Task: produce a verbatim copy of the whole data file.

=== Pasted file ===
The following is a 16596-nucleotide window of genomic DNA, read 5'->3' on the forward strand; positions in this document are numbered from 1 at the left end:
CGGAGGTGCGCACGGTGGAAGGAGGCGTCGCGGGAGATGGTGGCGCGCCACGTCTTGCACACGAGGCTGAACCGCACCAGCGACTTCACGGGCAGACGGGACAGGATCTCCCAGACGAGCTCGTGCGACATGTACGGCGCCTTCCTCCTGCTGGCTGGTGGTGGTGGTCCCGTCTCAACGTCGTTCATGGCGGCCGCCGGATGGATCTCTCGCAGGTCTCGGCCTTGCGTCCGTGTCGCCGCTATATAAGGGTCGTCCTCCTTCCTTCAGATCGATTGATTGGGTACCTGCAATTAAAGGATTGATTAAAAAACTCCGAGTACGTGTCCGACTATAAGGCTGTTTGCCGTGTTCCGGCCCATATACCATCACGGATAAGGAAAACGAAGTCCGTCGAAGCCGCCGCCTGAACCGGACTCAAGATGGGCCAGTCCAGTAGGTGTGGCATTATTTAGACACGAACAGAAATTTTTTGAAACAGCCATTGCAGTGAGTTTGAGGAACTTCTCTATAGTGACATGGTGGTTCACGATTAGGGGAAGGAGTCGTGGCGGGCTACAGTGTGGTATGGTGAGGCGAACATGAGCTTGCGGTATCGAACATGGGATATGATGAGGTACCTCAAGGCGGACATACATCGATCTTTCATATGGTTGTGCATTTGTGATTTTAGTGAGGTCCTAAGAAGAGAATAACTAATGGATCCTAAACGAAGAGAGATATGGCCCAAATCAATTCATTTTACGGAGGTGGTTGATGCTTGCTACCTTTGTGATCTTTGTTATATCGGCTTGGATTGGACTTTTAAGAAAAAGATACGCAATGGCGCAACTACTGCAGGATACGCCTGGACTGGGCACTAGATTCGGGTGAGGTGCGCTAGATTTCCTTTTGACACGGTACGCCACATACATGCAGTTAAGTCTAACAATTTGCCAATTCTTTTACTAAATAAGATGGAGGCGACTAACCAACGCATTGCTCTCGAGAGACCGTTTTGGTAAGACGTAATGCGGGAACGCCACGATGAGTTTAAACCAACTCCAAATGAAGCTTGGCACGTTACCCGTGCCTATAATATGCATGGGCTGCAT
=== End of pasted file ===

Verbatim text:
The following is a 16596-nucleotide window of genomic DNA, read 5'->3' on the forward strand; positions in this document are numbered from 1 at the left end:
CGGAGGTGCGCACGGTGGAAGGAGGCGTCGCGGGAGATGGTGGCGCGCCACGTCTTGCACACGAGGCTGAACCGCACCAGCGACTTCACGGGCAGACGGGACAGGATCTCCCAGACGAGCTCGTGCGACATGTACGGCGCCTTCCTCCTGCTGGCTGGTGGTGGTGGTCCCGTCTCAACGTCGTTCATGGCGGCCGCCGGATGGATCTCTCGCAGGTCTCGGCCTTGCGTCCGTGTCGCCGCTATATAAGGGTCGTCCTCCTTCCTTCAGATCGATTGATTGGGTACCTGCAATTAAAGGATTGATTAAAAAACTCCGAGTACGTGTCCGACTATAAGGCTGTTTGCCGTGTTCCGGCCCATATACCATCACGGATAAGGAAAACGAAGTCCGTCGAAGCCGCCGCCTGAACCGGACTCAAGATGGGCCAGTCCAGTAGGTGTGGCATTATTTAGACACGAACAGAAATTTTTTGAAACAGCCATTGCAGTGAGTTTGAGGAACTTCTCTATAGTGACATGGTGGTTCACGATTAGGGGAAGGAGTCGTGGCGGGCTACAGTGTGGTATGGTGAGGCGAACATGAGCTTGCGGTATCGAACATGGGATATGATGAGGTACCTCAAGGCGGACATACATCGATCTTTCATATGGTTGTGCATTTGTGATTTTAGTGAGGTCCTAAGAAGAGAATAACTAATGGATCCTAAACGAAGAGAGATATGGCCCAAATCAATTCATTTTACGGAGGTGGTTGATGCTTGCTACCTTTGTGATCTTTGTTATATCGGCTTGGATTGGACTTTTAAGAAAAAGATACGCAATGGCGCAACTACTGCAGGATACGCCTGGACTGGGCACTAGATTCGGGTGAGGTGCGCTAGATTTCCTTTTGACACGGTACGCCACATACATGCAGTTAAGTCTAACAATTTGCCAATTCTTTTACTAAATAAGATGGAGGCGACTAACCAACGCATTGCTCTCGAGAGACCGTTTTGGTAAGACGTAATGCGGGAACGCCACGATGAGTTTAAACCAACTCCAAATGAAGCTTGGCACGTTACCCGTGCCTATAATATGCATGGGCTGCAT